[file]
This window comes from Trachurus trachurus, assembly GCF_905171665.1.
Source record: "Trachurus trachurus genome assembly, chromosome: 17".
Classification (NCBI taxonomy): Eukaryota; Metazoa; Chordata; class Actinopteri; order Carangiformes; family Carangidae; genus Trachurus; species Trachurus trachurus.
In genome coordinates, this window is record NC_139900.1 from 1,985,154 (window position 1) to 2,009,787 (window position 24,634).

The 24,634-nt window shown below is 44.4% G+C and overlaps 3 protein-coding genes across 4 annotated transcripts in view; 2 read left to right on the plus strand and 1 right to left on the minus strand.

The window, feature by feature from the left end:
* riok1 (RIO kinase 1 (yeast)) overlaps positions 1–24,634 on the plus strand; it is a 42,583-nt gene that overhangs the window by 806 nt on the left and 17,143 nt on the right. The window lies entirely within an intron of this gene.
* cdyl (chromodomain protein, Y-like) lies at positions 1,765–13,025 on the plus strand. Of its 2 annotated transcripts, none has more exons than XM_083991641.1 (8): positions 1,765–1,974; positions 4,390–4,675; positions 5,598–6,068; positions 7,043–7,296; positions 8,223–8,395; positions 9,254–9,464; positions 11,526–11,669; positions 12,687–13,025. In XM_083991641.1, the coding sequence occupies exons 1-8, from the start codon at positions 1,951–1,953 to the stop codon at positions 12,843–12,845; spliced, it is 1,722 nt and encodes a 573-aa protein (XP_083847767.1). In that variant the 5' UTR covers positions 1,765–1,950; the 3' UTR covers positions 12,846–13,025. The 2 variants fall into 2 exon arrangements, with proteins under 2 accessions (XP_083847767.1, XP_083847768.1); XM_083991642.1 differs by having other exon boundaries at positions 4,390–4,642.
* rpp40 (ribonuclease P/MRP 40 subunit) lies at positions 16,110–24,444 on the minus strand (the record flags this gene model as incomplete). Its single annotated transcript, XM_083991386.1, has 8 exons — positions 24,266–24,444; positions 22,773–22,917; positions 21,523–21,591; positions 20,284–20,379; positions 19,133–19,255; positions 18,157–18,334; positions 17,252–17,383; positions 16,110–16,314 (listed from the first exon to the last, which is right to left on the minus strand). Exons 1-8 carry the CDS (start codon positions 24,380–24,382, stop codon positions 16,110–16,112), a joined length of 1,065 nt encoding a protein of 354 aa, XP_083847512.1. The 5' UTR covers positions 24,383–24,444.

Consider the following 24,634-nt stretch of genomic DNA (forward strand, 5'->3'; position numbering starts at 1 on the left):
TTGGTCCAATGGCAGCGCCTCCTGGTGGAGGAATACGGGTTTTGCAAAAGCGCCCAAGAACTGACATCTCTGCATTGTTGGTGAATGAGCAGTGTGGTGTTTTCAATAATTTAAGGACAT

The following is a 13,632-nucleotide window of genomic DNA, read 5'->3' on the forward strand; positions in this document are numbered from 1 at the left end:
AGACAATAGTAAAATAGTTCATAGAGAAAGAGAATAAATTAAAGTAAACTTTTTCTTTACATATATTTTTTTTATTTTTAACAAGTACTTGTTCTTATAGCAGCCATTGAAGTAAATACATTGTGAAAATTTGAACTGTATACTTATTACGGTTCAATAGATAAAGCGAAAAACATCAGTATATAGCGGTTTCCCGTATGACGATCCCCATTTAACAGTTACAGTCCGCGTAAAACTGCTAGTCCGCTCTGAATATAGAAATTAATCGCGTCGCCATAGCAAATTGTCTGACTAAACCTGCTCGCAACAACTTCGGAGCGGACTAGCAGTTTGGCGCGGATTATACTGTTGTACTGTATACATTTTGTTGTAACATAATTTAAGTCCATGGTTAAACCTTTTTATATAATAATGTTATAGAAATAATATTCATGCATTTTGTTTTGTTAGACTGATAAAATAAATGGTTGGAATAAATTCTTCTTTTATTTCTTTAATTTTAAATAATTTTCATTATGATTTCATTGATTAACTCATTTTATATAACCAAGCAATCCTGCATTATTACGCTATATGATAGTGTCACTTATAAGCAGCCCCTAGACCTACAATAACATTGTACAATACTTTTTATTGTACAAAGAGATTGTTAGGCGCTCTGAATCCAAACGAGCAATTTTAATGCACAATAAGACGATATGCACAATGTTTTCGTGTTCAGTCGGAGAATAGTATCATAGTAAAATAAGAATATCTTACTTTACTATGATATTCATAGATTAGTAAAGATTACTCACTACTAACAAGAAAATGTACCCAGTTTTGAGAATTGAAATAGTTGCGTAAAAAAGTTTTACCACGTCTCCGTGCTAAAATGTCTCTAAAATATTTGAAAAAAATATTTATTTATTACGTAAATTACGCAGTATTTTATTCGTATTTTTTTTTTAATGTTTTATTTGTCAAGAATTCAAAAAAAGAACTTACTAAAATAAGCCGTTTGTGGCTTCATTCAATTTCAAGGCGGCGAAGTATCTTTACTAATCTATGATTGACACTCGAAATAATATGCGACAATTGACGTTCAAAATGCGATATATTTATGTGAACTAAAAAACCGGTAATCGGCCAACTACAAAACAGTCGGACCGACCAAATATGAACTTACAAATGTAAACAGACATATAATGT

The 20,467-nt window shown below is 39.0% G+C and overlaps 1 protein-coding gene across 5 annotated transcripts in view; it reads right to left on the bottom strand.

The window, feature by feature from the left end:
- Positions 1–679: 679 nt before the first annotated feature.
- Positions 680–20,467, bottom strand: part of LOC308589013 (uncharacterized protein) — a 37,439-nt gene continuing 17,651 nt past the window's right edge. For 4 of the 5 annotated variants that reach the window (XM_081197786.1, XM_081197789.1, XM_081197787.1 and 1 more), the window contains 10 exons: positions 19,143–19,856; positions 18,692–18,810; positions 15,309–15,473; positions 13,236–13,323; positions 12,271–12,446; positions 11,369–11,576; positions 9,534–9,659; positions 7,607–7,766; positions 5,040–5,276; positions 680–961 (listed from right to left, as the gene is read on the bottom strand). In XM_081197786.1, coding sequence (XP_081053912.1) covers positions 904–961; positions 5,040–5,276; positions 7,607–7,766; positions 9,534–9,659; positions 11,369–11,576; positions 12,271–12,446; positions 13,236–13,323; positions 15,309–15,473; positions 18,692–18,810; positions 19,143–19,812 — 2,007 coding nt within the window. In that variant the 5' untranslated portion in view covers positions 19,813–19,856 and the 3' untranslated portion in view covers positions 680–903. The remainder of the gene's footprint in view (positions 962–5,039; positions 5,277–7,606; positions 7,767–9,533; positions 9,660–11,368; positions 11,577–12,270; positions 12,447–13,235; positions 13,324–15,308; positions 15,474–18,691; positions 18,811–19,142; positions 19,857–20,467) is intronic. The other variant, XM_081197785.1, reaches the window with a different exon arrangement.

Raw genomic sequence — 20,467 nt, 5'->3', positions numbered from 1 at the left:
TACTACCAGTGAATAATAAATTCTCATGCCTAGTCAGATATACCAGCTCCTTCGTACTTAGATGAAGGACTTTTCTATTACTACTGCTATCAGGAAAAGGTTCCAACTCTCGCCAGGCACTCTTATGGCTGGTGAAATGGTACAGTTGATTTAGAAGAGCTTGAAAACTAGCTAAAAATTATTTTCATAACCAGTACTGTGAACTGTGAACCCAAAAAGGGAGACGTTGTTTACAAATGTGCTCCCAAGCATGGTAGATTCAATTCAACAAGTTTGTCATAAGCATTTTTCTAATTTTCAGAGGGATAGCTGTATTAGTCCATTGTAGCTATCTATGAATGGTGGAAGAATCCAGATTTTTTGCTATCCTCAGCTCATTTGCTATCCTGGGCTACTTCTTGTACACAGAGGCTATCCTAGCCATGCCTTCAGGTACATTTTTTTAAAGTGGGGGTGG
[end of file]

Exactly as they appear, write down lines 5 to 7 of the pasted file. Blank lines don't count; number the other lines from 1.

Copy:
The 24,634-nt window shown below is 44.4% G+C and overlaps 3 protein-coding genes across 4 annotated transcripts in view; 2 read left to right on the plus strand and 1 right to left on the minus strand.

The window, feature by feature from the left end:
* riok1 (RIO kinase 1 (yeast)) overlaps positions 1–24,634 on the plus strand; it is a 42,583-nt gene that overhangs the window by 806 nt on the left and 17,143 nt on the right. The window lies entirely within an intron of this gene.